I think the biggest concern is the honesty of the planner you choose. There have been more financial managers and accountants who have run off with people’s money than any of us would care to think about, but it is a real concern. People in our business have worked way too hard for their money for too many years to have some con man steal it from them. Don’t be naive and think that the world is full of nice people like you. It isn’t. There are way too many crooks per square mile.
If you are thinking about using a financial planner, do your homework. Make a choice based on facts, not emotions. If your business is successful, that’s how it was built, on facts. There’s no reason why a decision that will affect the rest of your life shouldn’t be reached the same way. But how do you know whom to trust? You can start by asking friends and business associates for recommendations. There’s a good chance that if a financial planner or manager has been working with someone for 20 years and hasn’t run off with the money, he or she is honest enough for you.
Background checks shouldn’t be underrated. We have the luxury today of finding out almost anything we want to know about anyone. This may not have been true a few years ago, but the Internet has changed all of that. For a couple of hundred dollars you can find out everything but what someone had for breakfast this morning. It would be foolish not to check anyone who is going to handle your money.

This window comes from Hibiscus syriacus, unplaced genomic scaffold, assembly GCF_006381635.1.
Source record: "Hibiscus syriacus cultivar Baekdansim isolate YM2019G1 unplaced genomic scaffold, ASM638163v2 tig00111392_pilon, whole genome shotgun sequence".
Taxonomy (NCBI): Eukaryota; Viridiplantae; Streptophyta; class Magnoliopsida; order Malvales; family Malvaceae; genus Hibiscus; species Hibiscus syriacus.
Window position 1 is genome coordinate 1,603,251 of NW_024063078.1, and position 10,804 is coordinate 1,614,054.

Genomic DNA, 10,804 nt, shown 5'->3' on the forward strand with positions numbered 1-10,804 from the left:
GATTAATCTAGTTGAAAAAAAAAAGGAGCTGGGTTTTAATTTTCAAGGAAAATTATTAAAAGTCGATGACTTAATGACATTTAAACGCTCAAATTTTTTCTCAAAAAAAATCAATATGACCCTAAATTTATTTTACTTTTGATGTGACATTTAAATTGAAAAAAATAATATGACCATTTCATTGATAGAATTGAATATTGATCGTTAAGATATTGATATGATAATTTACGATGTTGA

Be aware that many financial advisers are linked to specific life-insurance companies and stock-brokerage firms. The product they try to get you happily involved with may be better for them than it is for you.
Objectives – When you work with a financial planner, you have to work backward. It comes down to “Goal Setting 101.” You have to make several decisions to find out how much money it will take to achieve your goal. You have to decide where you want to live. Will it be the house you’re in now? If so, what will it cost to live in it? Is there still a mortgage on it? How much are the taxes, the heat, the electricity etc. Will you want to move to a warmer climate where a house costs much less to buy and maintain? Will you need a new car as often as you did when you had to drive to and from work every day? Can you save money on gasoline and insurance? If you move away and have children back home, how often will you want to fly back to see them? What about vacation trips? Being retired with all that extra time on your hands, will you want to take a cruise or an extended journey now and then? Do you play golf? Will you want to join a country club? How much will the dues be? How many times a week will you eat out?
One of the more-expensive questions must be answered. How much will supplemental Medicare health insurance and extended-care insurance cost? How about life insurance?